I had a month home in Chicago to memorize my Fiordiligi role before flying to Germany to begin rehearsals. Anyone who knows this opera, knows it is A LOT and not an easy sing. It’s long, high, and takes lots of endurance. According to my plan, I would have the whole thing learned and memorized by the end of the first 3 weeks, leaving one week to sing the opera through every day to learn how to pace it and build endurance before leaving home. Foolproof.
But then, the WORST singer calamity happened….I got sick. Really sick. A horrible combo of Strep throat, sinus infection, and laryngitis. It was the first time I lost my voice since college. So instead of pacing and endurance building, my final week of preparation was spent in bed with a high temp, taking drugs, and foggily packing for my month and a half in Germany. The day I flew, I wasn’t contagious anymore, but still didn’t have my voice and had two very plugged ears, causing my eardrums to almost burst on my flights overseas.
I finally made it to Stuttgart, where the real frustration began. Since this opera was not new for the opera house, we had only 10 days of rehearsals before opening. I still didn’t have my voice. The company was incredibly supportive and patient as I healed and tried to gauge if my voice needed rest or endurance training during rehearsals. I imagine it was like trying to run a marathon while still recovering from an injury. I knew this role would be good for me and that I could sing it. But I had to make peace with the fact that I was a human, who couldn’t control getting sick. I simply had to figure out how to do my job to the best of my abilities in whatever circumstance was thrown at me.
Thank goodness, I had a wonderful director and conductor, colleagues and administrators who trusted that I could do what I was often doubting in myself. And they were right, it’s a good role for me. I was able to figure out how to sing it by opening, and got even stronger as the performances went on. But I had to face my own judgements and the imposter syndrome of knowing I could sing much better than I was currently able to. I knew the audience and reviewers had no idea what I had gone through leading up to opening night, but I had to have grace for myself anyway. I know my performances were far from perfect, and I will, Lord willing, be much stronger the next time I sing the role, but I’m proud of what I was able to do, considering the circumstances.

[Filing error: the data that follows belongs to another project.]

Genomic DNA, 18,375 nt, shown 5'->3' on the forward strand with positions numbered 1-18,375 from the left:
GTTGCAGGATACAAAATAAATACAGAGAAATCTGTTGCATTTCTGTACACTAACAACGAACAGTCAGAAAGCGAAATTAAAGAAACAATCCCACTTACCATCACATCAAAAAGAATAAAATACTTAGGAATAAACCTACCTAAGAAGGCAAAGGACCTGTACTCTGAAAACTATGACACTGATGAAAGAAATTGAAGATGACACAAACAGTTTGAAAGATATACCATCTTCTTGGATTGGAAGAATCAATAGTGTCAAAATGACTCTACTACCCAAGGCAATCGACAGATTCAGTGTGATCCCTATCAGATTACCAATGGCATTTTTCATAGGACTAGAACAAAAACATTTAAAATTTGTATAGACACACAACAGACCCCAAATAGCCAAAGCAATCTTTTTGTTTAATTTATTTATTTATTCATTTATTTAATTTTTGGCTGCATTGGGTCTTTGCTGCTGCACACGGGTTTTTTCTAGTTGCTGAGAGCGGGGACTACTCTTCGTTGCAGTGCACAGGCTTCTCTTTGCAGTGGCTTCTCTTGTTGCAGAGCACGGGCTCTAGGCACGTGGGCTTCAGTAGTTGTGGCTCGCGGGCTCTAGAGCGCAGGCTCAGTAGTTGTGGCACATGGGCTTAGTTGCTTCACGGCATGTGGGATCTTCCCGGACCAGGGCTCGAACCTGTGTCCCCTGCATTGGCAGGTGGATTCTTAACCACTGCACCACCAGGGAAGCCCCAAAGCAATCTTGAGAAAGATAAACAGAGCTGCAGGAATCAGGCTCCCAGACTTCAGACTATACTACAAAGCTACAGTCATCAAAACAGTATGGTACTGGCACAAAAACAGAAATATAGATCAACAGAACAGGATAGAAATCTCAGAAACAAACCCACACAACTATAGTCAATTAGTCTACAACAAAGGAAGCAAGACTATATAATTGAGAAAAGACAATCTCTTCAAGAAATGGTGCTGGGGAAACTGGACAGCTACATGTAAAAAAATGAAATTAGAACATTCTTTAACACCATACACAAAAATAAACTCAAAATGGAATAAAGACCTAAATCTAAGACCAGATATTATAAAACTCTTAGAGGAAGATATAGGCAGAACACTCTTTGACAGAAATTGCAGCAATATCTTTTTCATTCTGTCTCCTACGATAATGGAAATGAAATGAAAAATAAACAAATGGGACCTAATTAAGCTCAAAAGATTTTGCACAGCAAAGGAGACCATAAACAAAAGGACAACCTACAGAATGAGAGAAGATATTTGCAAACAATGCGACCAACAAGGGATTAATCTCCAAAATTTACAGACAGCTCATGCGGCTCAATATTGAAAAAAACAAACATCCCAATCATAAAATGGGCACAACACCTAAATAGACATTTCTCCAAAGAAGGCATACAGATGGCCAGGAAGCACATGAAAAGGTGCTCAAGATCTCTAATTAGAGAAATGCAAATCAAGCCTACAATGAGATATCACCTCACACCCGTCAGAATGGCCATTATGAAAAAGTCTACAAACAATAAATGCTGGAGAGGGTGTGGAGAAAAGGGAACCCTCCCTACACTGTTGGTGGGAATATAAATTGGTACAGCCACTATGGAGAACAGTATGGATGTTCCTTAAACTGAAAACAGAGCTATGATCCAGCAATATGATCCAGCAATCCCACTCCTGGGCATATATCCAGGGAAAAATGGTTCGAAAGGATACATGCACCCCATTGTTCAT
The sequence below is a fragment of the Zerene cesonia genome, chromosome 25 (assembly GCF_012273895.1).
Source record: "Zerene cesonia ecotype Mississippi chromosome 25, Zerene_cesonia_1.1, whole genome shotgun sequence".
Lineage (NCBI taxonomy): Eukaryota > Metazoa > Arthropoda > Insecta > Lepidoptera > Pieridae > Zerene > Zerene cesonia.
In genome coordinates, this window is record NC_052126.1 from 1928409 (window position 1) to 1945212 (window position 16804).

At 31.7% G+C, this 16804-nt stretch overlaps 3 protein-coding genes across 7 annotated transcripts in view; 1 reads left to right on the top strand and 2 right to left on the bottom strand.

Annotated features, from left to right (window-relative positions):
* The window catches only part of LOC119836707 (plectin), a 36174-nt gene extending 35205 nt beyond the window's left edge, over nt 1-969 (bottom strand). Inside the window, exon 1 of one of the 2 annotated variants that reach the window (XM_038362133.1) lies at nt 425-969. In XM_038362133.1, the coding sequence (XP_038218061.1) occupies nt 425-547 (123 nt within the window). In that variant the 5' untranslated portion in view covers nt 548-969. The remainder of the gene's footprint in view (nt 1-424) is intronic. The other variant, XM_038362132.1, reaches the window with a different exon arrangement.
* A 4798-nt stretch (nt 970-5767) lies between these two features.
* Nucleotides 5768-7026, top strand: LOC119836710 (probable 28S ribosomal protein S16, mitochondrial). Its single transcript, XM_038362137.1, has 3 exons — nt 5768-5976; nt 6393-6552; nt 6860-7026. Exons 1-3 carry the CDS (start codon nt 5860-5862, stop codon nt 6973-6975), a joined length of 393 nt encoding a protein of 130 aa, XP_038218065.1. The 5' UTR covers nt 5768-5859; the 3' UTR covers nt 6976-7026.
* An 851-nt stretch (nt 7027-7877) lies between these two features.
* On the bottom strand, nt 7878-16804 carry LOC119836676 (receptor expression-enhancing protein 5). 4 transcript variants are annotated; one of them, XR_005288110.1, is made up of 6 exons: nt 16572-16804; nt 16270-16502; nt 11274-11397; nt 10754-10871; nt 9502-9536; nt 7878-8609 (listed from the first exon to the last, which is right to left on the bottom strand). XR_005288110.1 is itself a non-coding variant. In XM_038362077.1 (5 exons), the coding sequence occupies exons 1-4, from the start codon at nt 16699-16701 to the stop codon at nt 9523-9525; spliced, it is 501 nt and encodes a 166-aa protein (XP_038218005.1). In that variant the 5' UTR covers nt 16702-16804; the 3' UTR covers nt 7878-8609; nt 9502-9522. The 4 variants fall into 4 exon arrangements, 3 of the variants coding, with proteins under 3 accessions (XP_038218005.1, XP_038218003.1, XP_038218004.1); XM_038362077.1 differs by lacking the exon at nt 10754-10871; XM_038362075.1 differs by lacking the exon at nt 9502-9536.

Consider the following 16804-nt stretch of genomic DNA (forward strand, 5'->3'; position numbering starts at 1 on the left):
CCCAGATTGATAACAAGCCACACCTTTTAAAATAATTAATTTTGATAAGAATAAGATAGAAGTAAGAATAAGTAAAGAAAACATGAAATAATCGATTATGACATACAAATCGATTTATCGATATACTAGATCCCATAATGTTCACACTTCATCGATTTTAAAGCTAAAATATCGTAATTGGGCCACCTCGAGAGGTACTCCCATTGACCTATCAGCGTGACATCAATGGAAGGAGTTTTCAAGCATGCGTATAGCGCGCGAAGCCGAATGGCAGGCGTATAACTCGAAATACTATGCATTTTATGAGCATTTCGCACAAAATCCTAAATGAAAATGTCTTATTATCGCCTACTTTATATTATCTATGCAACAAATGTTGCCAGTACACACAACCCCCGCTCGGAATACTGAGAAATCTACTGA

My teacher used to say: “You will only have a handful of performances in your career, where your voice feels 100% going into it”. Young Laura nodded seriously, but secretly assumed it would be different for me. NOPE. Between sickness, allergies, hormones, sleep, dryness, jet lag, reflux, exhaustion, stress, and emotions, I am finally making peace that I will simply only ever have what I have that day. I’m now at the place with my technique, where I’m not ONLY at the mercy of those factors. I’m getting to know my voice better and better with each new role, and am able to be present in the moment to adjust and let go, even when things don’t feel great.
I can now see why most regularly working singers are more gracious to their colleagues than young singers. We understand that we are all human. While the world of reviewers haven’t quite figured this out yet, I’ve come to value the opinions of the wonderful people around me, who have been on the ground, working to do their best in the face of being human.
This quote by Theadore Roosevelt speaks to all of this perfectly:
It is not the critic who counts; not the man who points out how the strong man stumbles, or where the doer of deeds could have done them better. The credit belongs to the man who is actually in the arena, whose face is marred by dust and sweat and blood; who strives valiantly; who errs, who comes short again and again, because there is no effort without error and shortcoming; but who does actually strive to do the deeds; who knows great enthusiasms, the great devotions; who spends himself in a worthy cause; who at the best knows in the end the triumph of high achievement, and who at the worst, if he fails, at least fails while daring greatly, so that his place shall never be with those cold and timid souls who neither know victory nor defeat.